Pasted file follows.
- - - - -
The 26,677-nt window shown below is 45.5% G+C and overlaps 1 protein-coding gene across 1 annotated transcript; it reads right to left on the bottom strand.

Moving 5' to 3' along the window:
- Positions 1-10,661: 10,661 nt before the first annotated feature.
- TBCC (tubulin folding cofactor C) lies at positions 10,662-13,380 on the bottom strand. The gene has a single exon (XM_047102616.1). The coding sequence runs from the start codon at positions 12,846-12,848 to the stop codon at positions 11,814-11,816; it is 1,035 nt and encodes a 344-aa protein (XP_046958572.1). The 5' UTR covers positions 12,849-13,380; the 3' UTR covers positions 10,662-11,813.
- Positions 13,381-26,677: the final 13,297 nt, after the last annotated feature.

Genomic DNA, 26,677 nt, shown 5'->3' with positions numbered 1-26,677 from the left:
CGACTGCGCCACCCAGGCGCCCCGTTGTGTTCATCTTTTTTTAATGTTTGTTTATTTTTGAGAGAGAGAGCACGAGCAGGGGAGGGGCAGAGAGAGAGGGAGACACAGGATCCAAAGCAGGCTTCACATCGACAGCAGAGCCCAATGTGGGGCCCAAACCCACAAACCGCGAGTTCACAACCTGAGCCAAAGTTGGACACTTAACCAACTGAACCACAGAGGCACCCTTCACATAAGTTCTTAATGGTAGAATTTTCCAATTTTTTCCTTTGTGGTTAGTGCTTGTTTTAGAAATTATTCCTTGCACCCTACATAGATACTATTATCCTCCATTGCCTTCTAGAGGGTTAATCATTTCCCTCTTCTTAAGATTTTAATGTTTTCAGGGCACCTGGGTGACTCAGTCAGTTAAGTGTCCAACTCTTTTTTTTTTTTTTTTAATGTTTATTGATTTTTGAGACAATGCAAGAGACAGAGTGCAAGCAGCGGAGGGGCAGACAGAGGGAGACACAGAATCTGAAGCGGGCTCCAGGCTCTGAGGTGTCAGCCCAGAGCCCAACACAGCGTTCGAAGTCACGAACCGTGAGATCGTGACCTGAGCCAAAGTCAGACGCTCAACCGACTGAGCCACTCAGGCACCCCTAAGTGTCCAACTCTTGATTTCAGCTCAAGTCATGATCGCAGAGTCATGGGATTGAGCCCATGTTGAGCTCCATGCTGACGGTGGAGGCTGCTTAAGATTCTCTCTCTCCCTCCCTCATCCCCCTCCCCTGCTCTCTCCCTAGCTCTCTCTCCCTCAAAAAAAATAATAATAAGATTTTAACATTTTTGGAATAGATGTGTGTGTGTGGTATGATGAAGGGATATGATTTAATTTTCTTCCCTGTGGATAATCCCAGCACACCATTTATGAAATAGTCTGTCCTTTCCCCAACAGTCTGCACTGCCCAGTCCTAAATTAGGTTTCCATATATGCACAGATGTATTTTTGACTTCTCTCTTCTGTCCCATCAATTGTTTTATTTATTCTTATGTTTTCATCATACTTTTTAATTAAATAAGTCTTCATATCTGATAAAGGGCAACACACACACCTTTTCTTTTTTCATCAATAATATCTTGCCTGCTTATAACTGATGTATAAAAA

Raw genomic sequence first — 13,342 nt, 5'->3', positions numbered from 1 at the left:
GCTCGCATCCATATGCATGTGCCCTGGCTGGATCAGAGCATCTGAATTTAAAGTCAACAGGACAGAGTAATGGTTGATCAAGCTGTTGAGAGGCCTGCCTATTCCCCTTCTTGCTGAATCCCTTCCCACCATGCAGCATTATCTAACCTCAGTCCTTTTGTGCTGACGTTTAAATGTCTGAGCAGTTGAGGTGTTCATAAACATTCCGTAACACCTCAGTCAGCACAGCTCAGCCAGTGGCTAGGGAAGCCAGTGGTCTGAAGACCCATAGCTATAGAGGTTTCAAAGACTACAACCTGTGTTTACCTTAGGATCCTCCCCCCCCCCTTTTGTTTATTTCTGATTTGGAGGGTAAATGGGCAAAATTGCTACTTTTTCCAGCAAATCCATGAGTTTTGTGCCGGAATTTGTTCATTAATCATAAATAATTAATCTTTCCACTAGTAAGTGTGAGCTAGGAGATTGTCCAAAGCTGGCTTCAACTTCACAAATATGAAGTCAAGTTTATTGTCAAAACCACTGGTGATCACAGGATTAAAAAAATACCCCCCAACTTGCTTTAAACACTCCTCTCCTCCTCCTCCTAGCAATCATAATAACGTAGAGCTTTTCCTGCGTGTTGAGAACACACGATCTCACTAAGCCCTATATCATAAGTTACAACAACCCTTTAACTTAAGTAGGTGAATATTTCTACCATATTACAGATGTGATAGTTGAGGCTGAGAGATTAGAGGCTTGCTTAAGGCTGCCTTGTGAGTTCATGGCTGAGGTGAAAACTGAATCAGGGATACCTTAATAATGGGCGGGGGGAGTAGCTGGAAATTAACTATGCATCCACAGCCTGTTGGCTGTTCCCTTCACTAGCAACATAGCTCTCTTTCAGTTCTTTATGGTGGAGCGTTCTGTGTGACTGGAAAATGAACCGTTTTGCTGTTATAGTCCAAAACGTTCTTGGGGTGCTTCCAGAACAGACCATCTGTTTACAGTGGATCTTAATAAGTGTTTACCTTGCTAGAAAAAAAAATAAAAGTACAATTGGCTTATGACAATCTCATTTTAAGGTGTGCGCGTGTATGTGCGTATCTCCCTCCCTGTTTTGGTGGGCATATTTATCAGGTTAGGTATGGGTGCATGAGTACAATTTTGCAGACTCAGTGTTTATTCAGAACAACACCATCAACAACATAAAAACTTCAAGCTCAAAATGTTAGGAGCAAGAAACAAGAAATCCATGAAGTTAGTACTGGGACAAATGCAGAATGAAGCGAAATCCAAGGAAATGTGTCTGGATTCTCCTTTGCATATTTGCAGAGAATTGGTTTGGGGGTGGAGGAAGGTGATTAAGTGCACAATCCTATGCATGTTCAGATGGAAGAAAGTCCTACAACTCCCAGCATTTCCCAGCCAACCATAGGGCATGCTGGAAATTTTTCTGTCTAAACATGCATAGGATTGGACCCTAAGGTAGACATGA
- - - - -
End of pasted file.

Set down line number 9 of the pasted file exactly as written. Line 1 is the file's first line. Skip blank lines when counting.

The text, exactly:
GCTCGCATCCATATGCATGTGCCCTGGCTGGATCAGAGCATCTGAATTTAAAGTCAACAGGACAGAGTAATGGTTGATCAAGCTGTTGAGAGGCCTGCCTATTCCCCTTCTTGCTGAATCCCTTCCCACCATGCAGCATTATCTAACCTCAGTCCTTTTGTGCTGACGTTTAAATGTCTGAGCAGTTGAGGTGTTCATAAACATTCCGTAACACCTCAGTCAGCACAGCTCAGCCAGTGGCTAGGGAAGCCAGTGGTCTGAAGACCCATAGCTATAGAGGTTTCAAAGACTACAACCTGTGTTTACCTTAGGATCCTCCCCCCCCCCTTTTGTTTATTTCTGATTTGGAGGGTAAATGGGCAAAATTGCTACTTTTTCCAGCAAATCCATGAGTTTTGTGCCGGAATTTGTTCATTAATCATAAATAATTAATCTTTCCACTAGTAAGTGTGAGCTAGGAGATTGTCCAAAGCTGGCTTCAACTTCACAAATATGAAGTCAAGTTTATTGTCAAAACCACTGGTGATCACAGGATTAAAAAAATACCCCCCAACTTGCTTTAAACACTCCTCTCCTCCTCCTCCTAGCAATCATAATAACGTAGAGCTTTTCCTGCGTGTTGAGAACACACGATCTCACTAAGCCCTATATCATAAGTTACAACAACCCTTTAACTTAAGTAGGTGAATATTTCTACCATATTACAGATGTGATAGTTGAGGCTGAGAGATTAGAGGCTTGCTTAAGGCTGCCTTGTGAGTTCATGGCTGAGGTGAAAACTGAATCAGGGATACCTTAATAATGGGCGGGGGGAGTAGCTGGAAATTAACTATGCATCCACAGCCTGTTGGCTGTTCCCTTCACTAGCAACATAGCTCTCTTTCAGTTCTTTATGGTGGAGCGTTCTGTGTGACTGGAAAATGAACCGTTTTGCTGTTATAGTCCAAAACGTTCTTGGGGTGCTTCCAGAACAGACCATCTGTTTACAGTGGATCTTAATAAGTGTTTACCTTGCTAGAAAAAAAAATAAAAGTACAATTGGCTTATGACAATCTCATTTTAAGGTGTGCGCGTGTATGTGCGTATCTCCCTCCCTGTTTTGGTGGGCATATTTATCAGGTTAGGTATGGGTGCATGAGTACAATTTTGCAGACTCAGTGTTTATTCAGAACAACACCATCAACAACATAAAAACTTCAAGCTCAAAATGTTAGGAGCAAGAAACAAGAAATCCATGAAGTTAGTACTGGGACAAATGCAGAATGAAGCGAAATCCAAGGAAATGTGTCTGGATTCTCCTTTGCATATTTGCAGAGAATTGGTTTGGGGGTGGAGGAAGGTGATTAAGTGCACAATCCTATGCATGTTCAGATGGAAGAAAGTCCTACAACTCCCAGCATTTCCCAGCCAACCATAGGGCATGCTGGAAATTTTTCTGTCTAAACATGCATAGGATTGGACCCTAAGGTAGACATGA